As for the rest of the co-op experience, it’s definitely worth taking on with a group of tolerable gamer buddies. Fuse isn’t extremely difficult, but things tend to get a bit hectic if you don’t adopt some strong teamwork. The presence of team combos and team perks make the multiplayer option more rewarding than single player. However, you can go solo and still have a great time. The “Leap” ability allows you to pick one of the four Overstrike 9 members during a mission at anytime. Playing with each character helps unlock new skills that apply only to them, but are beneficial for the entire team. Both options of play are worth exploring.
You’ll spend the majority of your time in this game shooting down an entire room full of baddies, hacking doors, and searching for extra team experience and Fuse credits. Thankfully, things change up from time to time due to big boss fights, brief platforming sections, and stealth sequences. Fuse makes sure to keep you on your toes by changing up your missions and locales. One minute you’ll be teaming up with a mechanized Prowler as you take down a secret facility. Next thing you know, you’ll be breaking necks and stabbing soldiers without setting off ant alarms on a sunny island in India. As soon as you’ll start to tire of your current surroundings, the mission will come to an end and you’ll set off to an entirely new location.
The past aesthetics and mood of this game changed, which kind of hurts the final product. Instead of the Pixar-esque graphical presentation, everyone and everything looks a bit plain in comparison to its past self. The visuals are fine, but they lack a differentiating factor that helps the game from obtaining a look all its own. You probably won’t worry too much about what the game looks like, thanks to its solid bouts of shooting and engaging team-centric take downs. Speaking of team centric, the game’s “Horde”-like mode (Echelon) is a cool addition. Instead of just downing every bad guy that surfaces, you and your friends will be tasked with protecting important strongholds and killing high value targets. This helps keep Echelon fresh on every playthrough.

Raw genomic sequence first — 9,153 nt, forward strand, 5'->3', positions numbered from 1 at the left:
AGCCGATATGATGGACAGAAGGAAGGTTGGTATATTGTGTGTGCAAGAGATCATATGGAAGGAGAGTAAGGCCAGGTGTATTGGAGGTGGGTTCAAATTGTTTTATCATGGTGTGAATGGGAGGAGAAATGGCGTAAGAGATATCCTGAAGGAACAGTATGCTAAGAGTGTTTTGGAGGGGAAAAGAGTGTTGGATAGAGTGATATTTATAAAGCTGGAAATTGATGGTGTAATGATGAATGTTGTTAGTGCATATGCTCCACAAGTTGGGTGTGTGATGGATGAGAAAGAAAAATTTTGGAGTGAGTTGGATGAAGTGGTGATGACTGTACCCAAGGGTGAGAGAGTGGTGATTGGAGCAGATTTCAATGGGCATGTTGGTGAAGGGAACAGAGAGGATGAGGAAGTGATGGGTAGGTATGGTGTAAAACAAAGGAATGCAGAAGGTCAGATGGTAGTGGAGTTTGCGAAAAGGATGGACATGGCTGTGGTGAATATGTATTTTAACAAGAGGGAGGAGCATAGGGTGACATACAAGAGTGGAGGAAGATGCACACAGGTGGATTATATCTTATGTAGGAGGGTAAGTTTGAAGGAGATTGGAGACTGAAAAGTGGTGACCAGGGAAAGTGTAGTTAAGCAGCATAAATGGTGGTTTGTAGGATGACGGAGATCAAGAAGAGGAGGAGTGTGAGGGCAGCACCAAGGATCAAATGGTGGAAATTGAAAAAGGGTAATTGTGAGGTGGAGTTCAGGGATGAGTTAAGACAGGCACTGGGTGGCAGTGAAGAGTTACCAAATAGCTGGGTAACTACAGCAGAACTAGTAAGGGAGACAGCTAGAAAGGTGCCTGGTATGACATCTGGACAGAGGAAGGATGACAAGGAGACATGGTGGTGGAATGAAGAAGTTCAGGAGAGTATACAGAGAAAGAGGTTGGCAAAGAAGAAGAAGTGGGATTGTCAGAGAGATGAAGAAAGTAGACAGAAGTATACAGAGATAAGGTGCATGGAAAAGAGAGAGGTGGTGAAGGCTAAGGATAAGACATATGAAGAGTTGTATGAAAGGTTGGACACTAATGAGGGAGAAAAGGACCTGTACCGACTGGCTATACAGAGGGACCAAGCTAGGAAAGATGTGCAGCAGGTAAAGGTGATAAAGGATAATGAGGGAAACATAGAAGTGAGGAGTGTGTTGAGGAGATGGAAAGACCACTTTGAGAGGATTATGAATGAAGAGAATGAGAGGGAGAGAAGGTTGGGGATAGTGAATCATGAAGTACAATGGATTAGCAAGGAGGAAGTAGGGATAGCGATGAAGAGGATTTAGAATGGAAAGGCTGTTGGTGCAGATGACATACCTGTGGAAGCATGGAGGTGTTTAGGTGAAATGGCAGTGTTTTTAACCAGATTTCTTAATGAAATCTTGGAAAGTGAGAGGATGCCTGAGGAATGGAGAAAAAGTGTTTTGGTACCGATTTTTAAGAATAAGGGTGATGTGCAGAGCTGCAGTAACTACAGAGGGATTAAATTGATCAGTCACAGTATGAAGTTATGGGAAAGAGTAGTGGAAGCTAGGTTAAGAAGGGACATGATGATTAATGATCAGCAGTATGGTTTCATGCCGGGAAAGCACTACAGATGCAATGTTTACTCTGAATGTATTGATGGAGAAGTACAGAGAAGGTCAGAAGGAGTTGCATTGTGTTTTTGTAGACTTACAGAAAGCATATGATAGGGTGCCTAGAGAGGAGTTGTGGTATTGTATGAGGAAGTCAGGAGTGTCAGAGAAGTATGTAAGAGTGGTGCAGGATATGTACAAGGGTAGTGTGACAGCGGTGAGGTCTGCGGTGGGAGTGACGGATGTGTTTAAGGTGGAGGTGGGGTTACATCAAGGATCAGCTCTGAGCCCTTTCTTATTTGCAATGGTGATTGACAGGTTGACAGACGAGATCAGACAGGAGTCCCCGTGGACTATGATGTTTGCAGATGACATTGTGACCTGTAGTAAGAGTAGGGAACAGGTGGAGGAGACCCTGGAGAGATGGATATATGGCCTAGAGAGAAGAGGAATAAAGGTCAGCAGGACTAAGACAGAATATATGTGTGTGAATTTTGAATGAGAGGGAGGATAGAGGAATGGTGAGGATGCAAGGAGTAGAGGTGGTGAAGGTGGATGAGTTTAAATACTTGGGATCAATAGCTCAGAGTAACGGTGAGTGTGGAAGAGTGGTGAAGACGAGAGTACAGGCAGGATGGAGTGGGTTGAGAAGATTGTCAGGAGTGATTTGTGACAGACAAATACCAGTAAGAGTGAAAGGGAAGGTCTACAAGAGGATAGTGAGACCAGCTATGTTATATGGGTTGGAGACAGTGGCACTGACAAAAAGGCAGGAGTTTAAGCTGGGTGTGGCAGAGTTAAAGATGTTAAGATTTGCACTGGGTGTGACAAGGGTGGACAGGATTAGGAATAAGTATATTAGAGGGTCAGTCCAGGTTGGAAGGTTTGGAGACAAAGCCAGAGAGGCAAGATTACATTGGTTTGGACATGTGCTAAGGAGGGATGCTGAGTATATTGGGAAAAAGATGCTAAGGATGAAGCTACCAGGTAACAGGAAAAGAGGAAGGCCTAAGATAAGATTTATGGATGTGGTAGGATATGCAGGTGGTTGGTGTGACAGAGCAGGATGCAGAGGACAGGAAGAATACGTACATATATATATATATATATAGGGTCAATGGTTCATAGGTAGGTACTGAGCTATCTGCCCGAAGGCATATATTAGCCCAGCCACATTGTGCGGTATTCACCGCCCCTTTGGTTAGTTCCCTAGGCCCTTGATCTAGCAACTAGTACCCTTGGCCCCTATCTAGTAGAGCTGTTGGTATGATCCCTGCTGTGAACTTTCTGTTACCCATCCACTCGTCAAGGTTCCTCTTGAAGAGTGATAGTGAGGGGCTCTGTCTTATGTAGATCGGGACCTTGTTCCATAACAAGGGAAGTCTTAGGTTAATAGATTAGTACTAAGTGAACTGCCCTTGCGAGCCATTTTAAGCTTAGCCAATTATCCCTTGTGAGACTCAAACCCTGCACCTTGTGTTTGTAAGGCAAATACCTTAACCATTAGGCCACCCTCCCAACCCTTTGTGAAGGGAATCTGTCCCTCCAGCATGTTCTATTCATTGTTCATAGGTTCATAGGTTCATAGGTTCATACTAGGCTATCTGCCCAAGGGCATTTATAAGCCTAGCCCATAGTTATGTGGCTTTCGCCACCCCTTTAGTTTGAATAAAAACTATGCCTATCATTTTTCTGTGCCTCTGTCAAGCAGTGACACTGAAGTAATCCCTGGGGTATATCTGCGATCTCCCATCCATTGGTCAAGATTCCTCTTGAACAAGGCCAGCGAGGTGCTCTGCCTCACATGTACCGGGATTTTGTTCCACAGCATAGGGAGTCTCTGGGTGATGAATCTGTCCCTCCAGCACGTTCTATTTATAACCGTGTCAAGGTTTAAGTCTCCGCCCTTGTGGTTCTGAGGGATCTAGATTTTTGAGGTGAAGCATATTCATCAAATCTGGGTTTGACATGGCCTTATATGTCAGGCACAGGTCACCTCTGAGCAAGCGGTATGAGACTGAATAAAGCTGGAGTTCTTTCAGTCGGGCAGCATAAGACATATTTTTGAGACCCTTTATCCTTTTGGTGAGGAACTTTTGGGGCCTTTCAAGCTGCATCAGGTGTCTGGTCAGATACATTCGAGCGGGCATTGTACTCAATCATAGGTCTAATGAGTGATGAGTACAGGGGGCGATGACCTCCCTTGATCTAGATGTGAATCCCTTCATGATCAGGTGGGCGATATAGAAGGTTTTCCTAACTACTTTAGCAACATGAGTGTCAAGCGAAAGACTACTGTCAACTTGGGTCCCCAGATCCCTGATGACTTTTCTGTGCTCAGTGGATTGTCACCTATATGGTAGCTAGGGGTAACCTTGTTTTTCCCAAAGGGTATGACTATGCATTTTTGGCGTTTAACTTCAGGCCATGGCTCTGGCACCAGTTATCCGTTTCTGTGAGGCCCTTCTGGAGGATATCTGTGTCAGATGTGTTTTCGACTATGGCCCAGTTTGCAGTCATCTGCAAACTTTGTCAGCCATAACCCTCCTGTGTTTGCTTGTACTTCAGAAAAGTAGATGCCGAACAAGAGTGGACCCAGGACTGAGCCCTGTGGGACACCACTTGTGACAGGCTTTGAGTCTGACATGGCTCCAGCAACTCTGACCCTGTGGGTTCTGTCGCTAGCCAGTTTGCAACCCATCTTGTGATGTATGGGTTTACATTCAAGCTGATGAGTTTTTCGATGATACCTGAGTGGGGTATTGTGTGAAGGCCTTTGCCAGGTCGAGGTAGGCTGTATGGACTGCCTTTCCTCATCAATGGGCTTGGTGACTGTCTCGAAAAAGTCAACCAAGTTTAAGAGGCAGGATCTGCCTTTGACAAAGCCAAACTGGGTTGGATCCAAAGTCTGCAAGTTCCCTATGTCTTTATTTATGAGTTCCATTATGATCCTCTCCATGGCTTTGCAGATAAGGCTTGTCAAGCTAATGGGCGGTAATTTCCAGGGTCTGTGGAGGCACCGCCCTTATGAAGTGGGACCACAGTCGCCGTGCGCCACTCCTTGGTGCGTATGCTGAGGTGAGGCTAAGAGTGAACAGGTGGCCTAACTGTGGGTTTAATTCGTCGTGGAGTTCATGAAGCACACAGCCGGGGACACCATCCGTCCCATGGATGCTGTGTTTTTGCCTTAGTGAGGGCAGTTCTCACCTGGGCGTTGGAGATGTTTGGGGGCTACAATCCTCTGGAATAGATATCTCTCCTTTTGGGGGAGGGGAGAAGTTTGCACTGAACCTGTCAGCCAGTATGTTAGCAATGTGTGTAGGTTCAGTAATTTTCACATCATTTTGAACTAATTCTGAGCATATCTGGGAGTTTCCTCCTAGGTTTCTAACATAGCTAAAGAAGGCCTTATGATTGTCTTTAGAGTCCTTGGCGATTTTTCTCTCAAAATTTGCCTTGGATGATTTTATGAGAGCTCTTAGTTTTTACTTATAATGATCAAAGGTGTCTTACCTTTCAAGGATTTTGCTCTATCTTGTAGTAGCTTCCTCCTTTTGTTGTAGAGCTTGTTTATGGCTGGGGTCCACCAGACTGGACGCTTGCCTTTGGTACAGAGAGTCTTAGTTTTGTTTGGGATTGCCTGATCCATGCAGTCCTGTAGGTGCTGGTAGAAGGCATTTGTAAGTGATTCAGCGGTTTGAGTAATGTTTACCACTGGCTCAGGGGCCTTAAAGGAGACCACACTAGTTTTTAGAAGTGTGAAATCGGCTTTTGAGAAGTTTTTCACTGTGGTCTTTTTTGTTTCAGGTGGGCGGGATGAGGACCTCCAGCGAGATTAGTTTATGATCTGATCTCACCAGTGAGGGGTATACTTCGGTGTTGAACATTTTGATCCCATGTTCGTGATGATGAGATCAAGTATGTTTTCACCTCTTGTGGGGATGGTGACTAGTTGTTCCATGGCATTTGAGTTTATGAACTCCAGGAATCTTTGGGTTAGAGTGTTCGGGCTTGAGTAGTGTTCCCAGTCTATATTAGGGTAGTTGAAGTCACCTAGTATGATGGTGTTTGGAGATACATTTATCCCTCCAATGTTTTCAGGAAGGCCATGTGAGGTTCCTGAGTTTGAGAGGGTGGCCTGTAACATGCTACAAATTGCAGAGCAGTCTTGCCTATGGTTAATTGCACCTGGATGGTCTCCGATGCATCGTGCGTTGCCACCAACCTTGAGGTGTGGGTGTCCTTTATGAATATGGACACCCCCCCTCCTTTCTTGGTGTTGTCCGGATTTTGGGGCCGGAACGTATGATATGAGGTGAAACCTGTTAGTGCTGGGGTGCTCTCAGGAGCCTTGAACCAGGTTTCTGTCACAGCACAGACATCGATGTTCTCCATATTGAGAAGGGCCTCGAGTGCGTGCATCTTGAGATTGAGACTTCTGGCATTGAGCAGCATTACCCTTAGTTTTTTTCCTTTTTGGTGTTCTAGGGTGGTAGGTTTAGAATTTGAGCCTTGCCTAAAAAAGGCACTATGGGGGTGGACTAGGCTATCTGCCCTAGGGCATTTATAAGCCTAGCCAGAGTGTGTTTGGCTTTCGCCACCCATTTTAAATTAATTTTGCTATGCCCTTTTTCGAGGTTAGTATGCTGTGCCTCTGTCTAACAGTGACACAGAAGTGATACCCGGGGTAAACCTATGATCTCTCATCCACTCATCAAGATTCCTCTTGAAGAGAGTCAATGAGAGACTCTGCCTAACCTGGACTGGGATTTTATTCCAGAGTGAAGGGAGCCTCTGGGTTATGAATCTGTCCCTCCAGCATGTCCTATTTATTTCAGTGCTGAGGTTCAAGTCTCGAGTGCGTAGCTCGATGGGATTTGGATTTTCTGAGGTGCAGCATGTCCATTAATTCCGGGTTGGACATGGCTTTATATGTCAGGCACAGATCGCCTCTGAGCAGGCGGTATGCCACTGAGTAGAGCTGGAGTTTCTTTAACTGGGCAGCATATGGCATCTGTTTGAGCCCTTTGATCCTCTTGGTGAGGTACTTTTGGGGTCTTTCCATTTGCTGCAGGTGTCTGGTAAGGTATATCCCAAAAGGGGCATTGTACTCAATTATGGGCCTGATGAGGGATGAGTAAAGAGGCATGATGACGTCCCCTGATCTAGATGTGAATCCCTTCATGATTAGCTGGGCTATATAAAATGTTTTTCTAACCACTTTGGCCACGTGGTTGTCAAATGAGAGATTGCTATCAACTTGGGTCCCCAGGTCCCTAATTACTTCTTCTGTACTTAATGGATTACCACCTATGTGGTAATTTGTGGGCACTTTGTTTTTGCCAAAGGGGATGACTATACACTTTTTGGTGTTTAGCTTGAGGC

Fuse is fun, but that fun factor takes a hit sometimes. The friendly A.I. has its fair share of problems at times (they take forever and a day to come heal you, plus they regularly run into your line of fire.) They hold up their part well at times, but too many A.I. hiccups will push you to enlist real people for your campaign playthrough. The cover system is a bit wonky, due to the fact that you have two separate buttons for running and sticking to enemy cover. Having one button to turn to for quickly running and sticking to cover would simplify matters greatly.
After everything was said and done though, I had a great time with Fuse. There were moments where I genuinely cared about my team, laughed at their random banter, and engaged in massive firefights. Although this shooter’s plot and somewhat generic aesthetic may put some gamers off, you’d do best not to ignore this solid release from the makers of the Ratchet and Clank series.
Fuse hits stores on May 28 and is available for the Xbox 360 and PS3.
Fuse employs the eccentric weaponry that Insomniac is known for in its catalog of games, as well as the tight gunplay and awesome co-op play modes. Its plain Jane graphic design, flawed A.I., screwy cover system, and ho-hum plot threadings do the game a disservice. But you’ll still enjoy your time with this latest third-person frag fest. Bring friends to this sci-fi ride.